It’s December 2009, and winter has begun. I’ve arrived in Paris at long last, and la vie en rose is a beloved reality. I don’t even mind the cold. Okay, I do, but let me embellish, would you?
The chilly wind makes everything crisp and clean and I ignore my shivering bones as I saunter in a daze along the teeming streets, peeking at window displays or colorful stalls on a brisk afternoon. I’ve only been here for a few days, but already I’m in awe.
Everywhere I look, les Parisiens make their way to work, school, or a picturesque café. An old world charm seems to imbue everything with wonder. I’m so happy to be here, I can hardly stand it. It has taken a lot of planning to accomplish this. I have left behind my family, the Bwindi Forest and Rwenzori Mountains, all that is familiar and home to me, and struck out on my own into something new and faintly terrifying.
If anything had gone wrong at the last minute, I don’t know what I would have done. But here I am, the smells and sounds of a city in flux surrounding me, making me feel welcome.
This is now my home.
As I pass an entrance to the Metro, I’m already thinking about when to visit Le Louvre. Should La Tour Eiffel wait until tomorrow after I meet with the landlord about my (studio) apartment I saw in the classifieds? I haven’t even bought much in the way of groceries, subsisting on dining out and drinking really good coffee. Maybe I’ll have a glass of wine this evening. The possibilities of my new life seem endless.
I am glad that I dressed for my impromptu tour of the city. I’ve noticed that the French are always fashionably attired, no matter the time of day or night. There’s something of a flair, I suppose, to being French. Maybe I’ll add clothes shopping to my huge to-do list. I could spend all day just walking and getting lost in my surroundings. It’s so magnificent, I feel small amidst a sea of perfection.
It helps that I speak French, too, because I can already communicate with the locals and ask for directions and haggle over prices. I get a kick out of sitting at a restaurant and having an exquisite meal while quivering in my scarf, hat and gloves.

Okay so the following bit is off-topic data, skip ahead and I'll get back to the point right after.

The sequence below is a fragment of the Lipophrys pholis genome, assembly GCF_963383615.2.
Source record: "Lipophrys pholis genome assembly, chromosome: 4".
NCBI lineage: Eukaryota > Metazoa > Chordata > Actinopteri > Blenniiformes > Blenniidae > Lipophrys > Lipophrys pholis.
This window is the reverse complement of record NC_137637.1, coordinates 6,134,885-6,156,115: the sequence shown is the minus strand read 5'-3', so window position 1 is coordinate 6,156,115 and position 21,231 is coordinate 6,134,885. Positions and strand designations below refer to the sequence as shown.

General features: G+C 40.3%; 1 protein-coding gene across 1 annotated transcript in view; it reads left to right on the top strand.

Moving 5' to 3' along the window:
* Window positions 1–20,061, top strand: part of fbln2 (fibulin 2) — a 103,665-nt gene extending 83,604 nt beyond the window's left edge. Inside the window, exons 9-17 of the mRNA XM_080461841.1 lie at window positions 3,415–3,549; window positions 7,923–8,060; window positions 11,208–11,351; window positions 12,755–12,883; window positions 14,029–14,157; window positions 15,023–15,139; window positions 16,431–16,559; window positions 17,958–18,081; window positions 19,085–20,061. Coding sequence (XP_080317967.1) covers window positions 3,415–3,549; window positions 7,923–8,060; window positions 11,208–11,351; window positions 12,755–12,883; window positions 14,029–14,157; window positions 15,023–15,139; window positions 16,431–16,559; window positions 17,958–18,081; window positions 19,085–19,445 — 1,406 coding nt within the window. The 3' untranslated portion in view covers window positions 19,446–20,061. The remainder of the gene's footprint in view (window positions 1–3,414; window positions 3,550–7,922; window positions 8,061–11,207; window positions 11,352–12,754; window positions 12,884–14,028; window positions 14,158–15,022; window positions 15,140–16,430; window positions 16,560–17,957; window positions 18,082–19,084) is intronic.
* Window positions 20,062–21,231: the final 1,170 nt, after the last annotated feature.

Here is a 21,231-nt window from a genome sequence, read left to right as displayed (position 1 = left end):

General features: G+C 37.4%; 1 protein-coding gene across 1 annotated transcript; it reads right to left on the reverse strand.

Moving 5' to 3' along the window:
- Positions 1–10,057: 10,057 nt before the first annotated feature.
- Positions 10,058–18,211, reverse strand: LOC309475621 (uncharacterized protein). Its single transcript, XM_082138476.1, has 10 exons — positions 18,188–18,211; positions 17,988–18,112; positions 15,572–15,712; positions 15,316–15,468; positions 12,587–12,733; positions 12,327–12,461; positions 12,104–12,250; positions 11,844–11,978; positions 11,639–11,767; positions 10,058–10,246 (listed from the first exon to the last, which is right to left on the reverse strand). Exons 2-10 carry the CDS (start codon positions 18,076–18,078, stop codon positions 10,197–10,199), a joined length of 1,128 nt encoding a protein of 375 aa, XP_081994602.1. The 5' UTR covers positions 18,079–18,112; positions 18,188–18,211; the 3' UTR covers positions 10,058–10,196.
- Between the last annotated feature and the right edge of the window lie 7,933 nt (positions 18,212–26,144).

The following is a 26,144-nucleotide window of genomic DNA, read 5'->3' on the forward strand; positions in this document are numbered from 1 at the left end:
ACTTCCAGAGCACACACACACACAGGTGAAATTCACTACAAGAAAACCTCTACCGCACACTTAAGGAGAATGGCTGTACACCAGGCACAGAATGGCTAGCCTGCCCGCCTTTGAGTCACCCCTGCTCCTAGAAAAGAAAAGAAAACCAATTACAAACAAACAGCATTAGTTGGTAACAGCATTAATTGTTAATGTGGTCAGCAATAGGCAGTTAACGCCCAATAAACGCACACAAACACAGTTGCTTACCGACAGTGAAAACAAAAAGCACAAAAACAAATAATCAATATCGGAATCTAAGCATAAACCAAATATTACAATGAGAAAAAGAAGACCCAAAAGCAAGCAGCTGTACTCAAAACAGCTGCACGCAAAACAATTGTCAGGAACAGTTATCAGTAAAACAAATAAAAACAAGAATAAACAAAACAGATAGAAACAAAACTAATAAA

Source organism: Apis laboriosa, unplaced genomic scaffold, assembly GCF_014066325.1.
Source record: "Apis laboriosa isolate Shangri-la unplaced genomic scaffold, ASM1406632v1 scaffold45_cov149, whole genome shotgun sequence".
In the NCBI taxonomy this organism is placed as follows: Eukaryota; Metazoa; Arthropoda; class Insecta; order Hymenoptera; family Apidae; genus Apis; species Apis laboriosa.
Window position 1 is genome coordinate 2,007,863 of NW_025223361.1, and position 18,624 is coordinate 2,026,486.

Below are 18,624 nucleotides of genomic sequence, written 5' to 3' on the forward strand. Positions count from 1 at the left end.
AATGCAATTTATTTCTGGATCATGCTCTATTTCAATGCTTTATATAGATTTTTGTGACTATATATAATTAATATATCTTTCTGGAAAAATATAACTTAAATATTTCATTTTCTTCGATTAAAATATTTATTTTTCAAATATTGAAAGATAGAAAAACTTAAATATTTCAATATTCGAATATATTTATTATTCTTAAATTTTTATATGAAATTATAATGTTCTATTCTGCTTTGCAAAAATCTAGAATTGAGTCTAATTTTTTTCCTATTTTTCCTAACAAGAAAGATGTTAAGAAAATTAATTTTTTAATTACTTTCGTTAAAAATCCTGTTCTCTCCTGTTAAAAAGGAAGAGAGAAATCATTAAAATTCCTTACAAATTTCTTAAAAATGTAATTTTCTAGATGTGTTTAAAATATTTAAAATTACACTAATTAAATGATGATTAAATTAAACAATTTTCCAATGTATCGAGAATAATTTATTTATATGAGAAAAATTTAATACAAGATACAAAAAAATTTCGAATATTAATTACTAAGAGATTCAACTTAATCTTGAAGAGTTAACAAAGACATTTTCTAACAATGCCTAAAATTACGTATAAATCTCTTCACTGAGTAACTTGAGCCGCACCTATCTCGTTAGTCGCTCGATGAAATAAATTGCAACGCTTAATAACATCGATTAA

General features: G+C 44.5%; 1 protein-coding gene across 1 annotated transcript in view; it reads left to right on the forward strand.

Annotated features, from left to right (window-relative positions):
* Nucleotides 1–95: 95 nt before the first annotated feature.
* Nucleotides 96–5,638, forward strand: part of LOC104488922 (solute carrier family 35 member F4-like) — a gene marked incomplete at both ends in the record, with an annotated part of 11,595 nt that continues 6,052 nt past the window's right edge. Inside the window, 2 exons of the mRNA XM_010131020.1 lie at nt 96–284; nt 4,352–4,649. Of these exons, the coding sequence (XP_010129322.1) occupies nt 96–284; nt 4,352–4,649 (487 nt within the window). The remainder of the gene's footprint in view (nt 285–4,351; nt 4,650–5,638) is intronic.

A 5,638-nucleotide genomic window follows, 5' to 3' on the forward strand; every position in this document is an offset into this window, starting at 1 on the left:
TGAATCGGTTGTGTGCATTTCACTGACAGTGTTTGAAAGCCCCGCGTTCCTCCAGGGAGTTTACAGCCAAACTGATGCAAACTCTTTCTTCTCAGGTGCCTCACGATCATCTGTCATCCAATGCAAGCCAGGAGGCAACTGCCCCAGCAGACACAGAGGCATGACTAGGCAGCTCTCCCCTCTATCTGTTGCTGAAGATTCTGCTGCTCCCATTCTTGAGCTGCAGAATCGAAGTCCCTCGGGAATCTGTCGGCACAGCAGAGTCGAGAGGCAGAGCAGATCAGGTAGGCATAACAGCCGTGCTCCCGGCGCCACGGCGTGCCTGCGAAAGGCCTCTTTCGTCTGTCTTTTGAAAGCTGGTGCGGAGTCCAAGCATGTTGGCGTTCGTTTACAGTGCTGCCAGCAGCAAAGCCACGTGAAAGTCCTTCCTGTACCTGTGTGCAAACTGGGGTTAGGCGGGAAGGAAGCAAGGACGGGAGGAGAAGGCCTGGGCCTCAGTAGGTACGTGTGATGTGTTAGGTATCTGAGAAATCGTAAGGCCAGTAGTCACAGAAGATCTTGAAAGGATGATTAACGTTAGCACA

I could go on and on, but reality intrudes, and perfection takes a back seat.
As a newcomer to this wonderful country, I have to get my papers in order. To get a permanent visa or a carte de séjour (CDS), which is an official residency card in France, you have to go through the French Office of Immigration and Integration (OFII). This must be done within the first three months of arrival in the country. And since I don’t want to be sent home, I need to brave the system.
“No problem,” I think as I present myself at an office with my application, passport, proof of accommodation, and payment. Then, I am asked to appear for an interview and medical examination. After that, a registration stamp is to be added to my passport so that my visa is validated.
I feel accomplished. I decide to check out a contemporary dance show that night. I’m working on making new friends and getting to know the quirks of living in France. Warm milk might not become a favorite.
After an eye-opening evening, I focus again on the legal issues of being a French resident. I need to get my carte vitale (social security number which gives me access to health insurance). All French residents must have health insurance. I have to register at the local CPAM office (the organization that administers health care in France), which I can find using the Ameli website. Simple, yes?
Part of the process involves proving that I have the right papers to be in the country, proving my identity and place of birth through my birth certificate, verifying that I live in France, procuring my banking information, demonstrating that I have gainful employment, and, of course, the completed application form.
Mornings are best, so you know, to avoid a long line at the CPAM office.
Robert Hoehn, founder or the French Fried TV, outside the CPAM office
Otherwise, I hope you’ve had a nice breakfast and brought something to keep you occupied while you wait. You will receive a ticket that tells you when it’s your turn. A clerk gives me an application form to fill out while I’m waiting and avidly watching the electronic screen between scribbles. When my number appears, I meet with the worker and hand over my form along with the required documents.
Once it’s over, I step outside and breathe in the air of satisfaction. I have braved the scary world of CPAM and come out unscathed. Barely.
Not long after this milestone, I wake up on New Year’s Day in Paris for the first time. It’s something I’ll never forget. “Soon, I’ll have my carte vitale and everything will be in place.”
What could go wrong?
Well, in January 2010, my application for the carte vitale is rejected because my visa hasn’t yet been validated by OFII. I thought I’d done that? A minor setback, I think, though my eye twitches in consternation. I spend the rest of that month working with the OFII office to get the problem resolved. And then I re-apply.
By now, I’ve practically memorized the procedures and it’s old hat. I do everything exactly as requested, and hope for the best.
To be continued…
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